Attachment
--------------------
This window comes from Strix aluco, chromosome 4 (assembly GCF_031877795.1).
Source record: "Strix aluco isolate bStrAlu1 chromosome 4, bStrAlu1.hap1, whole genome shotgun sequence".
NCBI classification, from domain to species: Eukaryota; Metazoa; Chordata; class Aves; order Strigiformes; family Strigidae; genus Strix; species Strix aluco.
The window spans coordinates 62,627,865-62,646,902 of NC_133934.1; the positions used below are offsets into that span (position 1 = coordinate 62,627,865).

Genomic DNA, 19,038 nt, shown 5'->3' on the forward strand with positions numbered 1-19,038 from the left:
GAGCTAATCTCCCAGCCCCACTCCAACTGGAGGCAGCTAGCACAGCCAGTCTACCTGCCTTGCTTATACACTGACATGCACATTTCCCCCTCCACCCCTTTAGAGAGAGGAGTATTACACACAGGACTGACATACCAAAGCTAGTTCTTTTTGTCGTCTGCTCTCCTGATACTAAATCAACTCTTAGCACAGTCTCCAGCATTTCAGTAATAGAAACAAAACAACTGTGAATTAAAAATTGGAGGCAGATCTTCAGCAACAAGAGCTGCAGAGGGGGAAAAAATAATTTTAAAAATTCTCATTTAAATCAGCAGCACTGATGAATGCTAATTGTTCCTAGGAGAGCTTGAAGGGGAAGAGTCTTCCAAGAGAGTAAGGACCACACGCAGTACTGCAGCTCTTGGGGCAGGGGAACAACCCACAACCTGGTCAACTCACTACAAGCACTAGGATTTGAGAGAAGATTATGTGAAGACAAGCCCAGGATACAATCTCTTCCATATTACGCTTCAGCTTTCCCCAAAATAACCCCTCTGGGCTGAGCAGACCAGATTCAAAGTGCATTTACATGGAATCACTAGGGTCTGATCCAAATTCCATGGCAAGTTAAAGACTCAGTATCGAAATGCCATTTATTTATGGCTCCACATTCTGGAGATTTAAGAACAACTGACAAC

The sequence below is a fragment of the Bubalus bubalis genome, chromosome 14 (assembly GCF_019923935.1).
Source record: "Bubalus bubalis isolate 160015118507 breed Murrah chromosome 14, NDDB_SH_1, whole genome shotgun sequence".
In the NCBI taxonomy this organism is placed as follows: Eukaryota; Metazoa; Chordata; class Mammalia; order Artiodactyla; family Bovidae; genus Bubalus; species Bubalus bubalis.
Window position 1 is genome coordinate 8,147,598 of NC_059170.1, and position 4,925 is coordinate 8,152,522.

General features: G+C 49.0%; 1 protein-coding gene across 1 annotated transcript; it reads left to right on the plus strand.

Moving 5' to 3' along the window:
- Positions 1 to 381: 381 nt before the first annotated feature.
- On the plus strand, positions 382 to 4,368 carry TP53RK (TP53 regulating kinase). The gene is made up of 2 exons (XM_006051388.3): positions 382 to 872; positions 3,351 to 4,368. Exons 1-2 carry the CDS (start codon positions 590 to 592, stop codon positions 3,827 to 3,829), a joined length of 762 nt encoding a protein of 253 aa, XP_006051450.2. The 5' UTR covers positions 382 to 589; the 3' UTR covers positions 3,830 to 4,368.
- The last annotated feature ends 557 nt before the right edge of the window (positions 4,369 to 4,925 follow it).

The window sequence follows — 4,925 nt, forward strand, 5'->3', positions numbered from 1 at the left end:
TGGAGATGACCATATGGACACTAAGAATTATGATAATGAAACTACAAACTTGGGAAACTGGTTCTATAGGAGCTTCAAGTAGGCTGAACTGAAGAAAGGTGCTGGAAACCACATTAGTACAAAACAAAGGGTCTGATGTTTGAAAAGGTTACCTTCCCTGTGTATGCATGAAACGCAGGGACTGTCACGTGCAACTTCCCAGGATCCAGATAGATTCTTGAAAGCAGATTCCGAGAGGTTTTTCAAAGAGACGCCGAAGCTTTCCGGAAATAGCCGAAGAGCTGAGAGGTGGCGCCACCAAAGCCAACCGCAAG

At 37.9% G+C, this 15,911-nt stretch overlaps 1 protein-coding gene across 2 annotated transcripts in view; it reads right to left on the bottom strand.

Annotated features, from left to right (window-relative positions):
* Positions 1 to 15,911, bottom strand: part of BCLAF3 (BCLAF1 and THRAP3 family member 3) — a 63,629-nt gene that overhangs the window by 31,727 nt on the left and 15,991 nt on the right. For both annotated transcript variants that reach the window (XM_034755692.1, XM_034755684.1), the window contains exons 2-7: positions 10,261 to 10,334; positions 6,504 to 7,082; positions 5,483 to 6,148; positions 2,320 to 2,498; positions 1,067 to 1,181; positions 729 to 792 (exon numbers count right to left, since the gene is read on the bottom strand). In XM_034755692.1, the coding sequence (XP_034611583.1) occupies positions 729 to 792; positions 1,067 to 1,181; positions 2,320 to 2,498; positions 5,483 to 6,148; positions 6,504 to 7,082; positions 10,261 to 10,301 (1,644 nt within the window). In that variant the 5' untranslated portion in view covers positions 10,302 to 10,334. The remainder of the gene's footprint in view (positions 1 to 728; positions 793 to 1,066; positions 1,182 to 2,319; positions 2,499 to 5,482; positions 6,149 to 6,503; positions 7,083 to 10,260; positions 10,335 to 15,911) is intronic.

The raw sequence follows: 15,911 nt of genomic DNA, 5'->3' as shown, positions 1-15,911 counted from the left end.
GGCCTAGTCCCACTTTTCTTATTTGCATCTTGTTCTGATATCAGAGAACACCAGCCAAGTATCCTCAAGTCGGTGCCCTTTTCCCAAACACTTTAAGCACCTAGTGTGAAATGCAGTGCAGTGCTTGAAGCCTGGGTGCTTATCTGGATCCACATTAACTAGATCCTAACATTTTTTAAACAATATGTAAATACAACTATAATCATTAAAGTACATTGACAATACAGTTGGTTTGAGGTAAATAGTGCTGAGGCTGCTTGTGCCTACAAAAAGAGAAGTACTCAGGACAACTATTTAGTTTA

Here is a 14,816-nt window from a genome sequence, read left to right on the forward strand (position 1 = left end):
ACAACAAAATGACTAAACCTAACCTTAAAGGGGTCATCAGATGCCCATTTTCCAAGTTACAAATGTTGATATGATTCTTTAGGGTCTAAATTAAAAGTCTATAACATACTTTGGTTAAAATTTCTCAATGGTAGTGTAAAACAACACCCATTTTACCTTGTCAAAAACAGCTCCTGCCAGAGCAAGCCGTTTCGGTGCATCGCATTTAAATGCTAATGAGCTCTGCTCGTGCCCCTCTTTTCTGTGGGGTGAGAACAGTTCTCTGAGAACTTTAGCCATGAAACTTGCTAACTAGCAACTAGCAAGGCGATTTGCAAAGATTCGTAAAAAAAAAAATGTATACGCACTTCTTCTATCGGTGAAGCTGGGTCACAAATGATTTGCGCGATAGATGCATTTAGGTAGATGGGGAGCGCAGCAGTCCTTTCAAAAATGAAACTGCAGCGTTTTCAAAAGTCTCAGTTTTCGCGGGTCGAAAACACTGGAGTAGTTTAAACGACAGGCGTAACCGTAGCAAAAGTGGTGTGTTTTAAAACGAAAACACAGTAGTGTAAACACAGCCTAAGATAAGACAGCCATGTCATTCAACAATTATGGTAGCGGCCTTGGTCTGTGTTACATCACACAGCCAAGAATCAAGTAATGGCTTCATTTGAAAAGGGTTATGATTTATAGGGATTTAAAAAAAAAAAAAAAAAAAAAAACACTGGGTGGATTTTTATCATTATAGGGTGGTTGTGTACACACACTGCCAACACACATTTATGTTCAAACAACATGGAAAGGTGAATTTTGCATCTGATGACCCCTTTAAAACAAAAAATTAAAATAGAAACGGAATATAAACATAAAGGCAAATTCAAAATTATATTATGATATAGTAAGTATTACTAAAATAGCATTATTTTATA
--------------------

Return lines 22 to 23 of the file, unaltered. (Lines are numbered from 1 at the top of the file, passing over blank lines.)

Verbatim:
GGCCTAGTCCCACTTTTCTTATTTGCATCTTGTTCTGATATCAGAGAACACCAGCCAAGTATCCTCAAGTCGGTGCCCTTTTCCCAAACACTTTAAGCACCTAGTGTGAAATGCAGTGCAGTGCTTGAAGCCTGGGTGCTTATCTGGATCCACATTAACTAGATCCTAACATTTTTTAAACAATATGTAAATACAACTATAATCATTAAAGTACATTGACAATACAGTTGGTTTGAGGTAAATAGTGCTGAGGCTGCTTGTGCCTACAAAAAGAGAAGTACTCAGGACAACTATTTAGTTTA

Here is a 14,816-nt window from a genome sequence, read left to right on the forward strand (position 1 = left end):